The Garage that Never Was (Dufferin Street)

By Godfrey Mallion

During the Second World War the Toronto Transportation Commission recognized the need for another operating garage for west and north Toronto bus routes. On August 8, 1946 the General Manager reported that negotiations for the purchase of a site for a new operating garage on the east side of Dufferin Street, north of Eglinton Avenue, had proceeded to the point of purchase.

The Commission, at its meeting of July 25, 1946, informally approved the purchase of the property from the Watson estate at a price of $43,000.00 The property is an irregularly-shaped parcel located at the south-eastern corner of Dufferin Street and Ridelle Avenue, with a frontage on Dufferin Street of about 554 feet and a depth of about 744 feet on Ridelle Avenue.

The north-eastern corner of this parcel, with a frontage of 275 feet on Ridelle Avenue, by a depth of 325 feet, including a large brick residence was excluded from the purchase and retained by the Watson Estate. Subsequent investigations disclosed the fact that there was a private sewer, laid some years perviously, across the southerly 30 feet of this property, serving the Fairbank Lumber Company’s property to the south, which was also owned by the Watson Estate.

The excluded north-eastern corner property had the dimensions reversed, with the Ridelle Avenue frontage of 325 feet, and a depth of 275 feet. The southern strip of sewer line property was excluded from the agreement, and the final price of $41,500.00 for 3.7 acres of land was agreed to.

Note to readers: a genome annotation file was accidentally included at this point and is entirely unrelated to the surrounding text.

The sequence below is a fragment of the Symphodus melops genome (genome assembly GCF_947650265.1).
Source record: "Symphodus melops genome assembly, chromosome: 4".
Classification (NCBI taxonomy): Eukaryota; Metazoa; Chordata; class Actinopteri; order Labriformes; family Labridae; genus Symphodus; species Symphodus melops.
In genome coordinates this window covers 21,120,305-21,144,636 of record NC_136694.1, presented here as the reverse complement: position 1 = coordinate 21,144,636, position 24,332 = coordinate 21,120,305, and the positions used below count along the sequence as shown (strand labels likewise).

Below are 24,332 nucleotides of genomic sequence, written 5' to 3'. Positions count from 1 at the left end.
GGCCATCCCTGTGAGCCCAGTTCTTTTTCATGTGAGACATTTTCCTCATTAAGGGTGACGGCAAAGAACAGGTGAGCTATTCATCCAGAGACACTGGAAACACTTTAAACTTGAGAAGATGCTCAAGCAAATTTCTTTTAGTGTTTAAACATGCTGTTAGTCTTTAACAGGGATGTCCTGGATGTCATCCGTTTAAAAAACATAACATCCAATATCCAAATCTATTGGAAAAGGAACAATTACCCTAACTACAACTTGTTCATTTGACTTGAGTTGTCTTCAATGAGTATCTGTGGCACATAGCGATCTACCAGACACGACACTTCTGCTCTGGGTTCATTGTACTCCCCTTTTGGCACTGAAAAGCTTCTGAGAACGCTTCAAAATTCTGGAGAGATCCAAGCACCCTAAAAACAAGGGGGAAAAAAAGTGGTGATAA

At the September 5, 1946 meeting, the Commission agreed to add an additional amount of land from the previously reserved northern section, measuring 325 feet by 125 feet, for $5,3000. During Commission meeting #1100, March 27, 1947, a contract for structural steelwork for the garage building, was awarded to John T. Hepburn Limited, in the amount of $131,000.

At its meeting on July 24, 1947 the Commission informally authorized that an offer in the amount of $305,000 (and, subsequently, raised to $400,000) be made to the War Assets Corporation for the industrial plant located at 289 Sorauren Avenue, in the City of Toronto. This was, formerly, known as the Dominion Bridge Company’s plant. The intention was to develop this property as an operating T.T.C. bus garage, and a heavy rebuild facility for Gray Coach buses.

An informal decision was reached by the Commission, at the July 3, 1947, to postpone the construction of the new garage on Dufferin Street, in York Township. The steelwork contract was informally cancelled on July 24, 1947 and formally cancelled on August 28, 1947.

The Parkdale Garage would be developed at a cost of $3,250 per vehicle, as opposed to $7,500 per vehicle costs at the Dufferin Street site. The existing garages of the day had been developed at a cost of $3,500 per vehicle.

The Dufferin Street Garage had become a memory.

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